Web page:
Capital Income Taxation of Swedish Households, 1862–2010

Reprint No. 2015:27

Author(s): Dan Johansson, Mikael Stenkula and Gunnar Du RietzYear: 2015 Title: Scandinavian Economic History Review Volume (No.): 63 (2) Pages: 154–177

Capital Income Taxation of Swedish Households, 1862–2010 Dan Johansson, Mikael Stenkula and Gunnar Du Rietz

This study describes the evolution of capital income taxation, including corporate, dividend, interest, capital gains and wealth taxation, in Sweden between 1862 and 2010. To illustrate the evolution, we present annual time-series data on the marginal effective tax rates on capital income (METR) for a marginal investment financed with new share issues, retained earnings or debt. These data are unique in their consistency, thoroughness and time span. We identify four tax regimes separated by shifts in economic policy. The first regime stretches from 1862 until the Second World War. The METR is low, stable and does not exceed 5% until the First World War, when the METR begins to drift upwards and varies depending on the source of finance. The outbreak of the Second World War establishes the second regime, when the magnitude and variation of the METR sharply increase. The METR peaks during the third regime in the 1970s and 1980s and often exceeds 100%. The 1990–1991 tax reform represents the beginning of the fourth regime, which is characterised by lower and smaller variations in the METR. The METR varies between 15% and 40% at the end of this period.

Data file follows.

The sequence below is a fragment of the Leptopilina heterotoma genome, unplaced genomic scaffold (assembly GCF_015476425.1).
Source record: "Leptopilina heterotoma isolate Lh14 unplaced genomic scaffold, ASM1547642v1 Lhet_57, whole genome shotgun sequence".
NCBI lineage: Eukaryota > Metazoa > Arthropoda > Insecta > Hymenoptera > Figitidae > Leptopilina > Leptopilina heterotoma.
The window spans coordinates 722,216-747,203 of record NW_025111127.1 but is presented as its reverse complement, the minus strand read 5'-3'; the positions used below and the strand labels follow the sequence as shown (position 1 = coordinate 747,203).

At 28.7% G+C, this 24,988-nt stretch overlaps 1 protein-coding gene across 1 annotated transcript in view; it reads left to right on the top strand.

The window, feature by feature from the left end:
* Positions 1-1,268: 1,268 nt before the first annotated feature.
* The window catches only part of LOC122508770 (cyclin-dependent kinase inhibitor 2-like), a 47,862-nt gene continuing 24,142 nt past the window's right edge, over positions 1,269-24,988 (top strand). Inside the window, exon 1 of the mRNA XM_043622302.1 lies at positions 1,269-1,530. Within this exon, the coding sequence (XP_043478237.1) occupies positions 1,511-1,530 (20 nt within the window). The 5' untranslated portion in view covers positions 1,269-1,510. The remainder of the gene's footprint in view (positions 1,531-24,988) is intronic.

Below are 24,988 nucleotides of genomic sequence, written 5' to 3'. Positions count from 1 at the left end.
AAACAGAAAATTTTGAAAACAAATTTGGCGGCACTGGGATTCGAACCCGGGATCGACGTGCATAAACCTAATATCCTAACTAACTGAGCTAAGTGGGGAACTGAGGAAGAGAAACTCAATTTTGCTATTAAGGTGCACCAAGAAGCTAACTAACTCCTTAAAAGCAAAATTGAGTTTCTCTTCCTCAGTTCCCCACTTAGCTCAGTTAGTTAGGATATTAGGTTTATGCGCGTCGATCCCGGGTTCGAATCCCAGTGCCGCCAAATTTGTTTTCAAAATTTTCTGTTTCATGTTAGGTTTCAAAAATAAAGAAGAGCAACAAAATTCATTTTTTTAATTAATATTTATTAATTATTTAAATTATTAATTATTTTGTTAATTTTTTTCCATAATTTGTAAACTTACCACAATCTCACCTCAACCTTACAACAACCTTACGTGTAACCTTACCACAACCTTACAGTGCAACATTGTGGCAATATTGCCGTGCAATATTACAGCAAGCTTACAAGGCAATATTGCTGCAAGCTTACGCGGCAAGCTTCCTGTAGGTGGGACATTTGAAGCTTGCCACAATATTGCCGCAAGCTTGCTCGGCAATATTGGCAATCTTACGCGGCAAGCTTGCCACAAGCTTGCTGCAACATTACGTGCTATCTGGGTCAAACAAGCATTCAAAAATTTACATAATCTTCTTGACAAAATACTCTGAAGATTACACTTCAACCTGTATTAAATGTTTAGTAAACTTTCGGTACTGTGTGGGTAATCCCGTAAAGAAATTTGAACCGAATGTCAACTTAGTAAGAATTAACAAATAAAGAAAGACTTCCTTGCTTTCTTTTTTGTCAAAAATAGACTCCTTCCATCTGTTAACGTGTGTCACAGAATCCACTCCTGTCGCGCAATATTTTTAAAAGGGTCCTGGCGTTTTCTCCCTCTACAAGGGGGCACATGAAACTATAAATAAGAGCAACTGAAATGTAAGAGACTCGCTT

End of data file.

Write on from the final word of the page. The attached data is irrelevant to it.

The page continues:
Johansson, Dan, Mikael Stenkula and Gunnar Du Rietz (2015), "Capital Income Taxation of Swedish Households, 1862–2010". Scandinavian Economic History Review 63(2), 154–177.

Mikael Stenkula


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Integrating Immigrants into the Nordic Labour Markets

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Denmark, Finland, Norway and Sweden face similar problems of integrating large groups of immigrants, especially low-educated ones from outside the EU, into their labour markets. In this volume, edited by Lars Calmfors, IFN, and Nora Sánchez Gassen in cooperation with researchers from across the Nordic Region analyse how labour market integration of immigrants can be promoted. 

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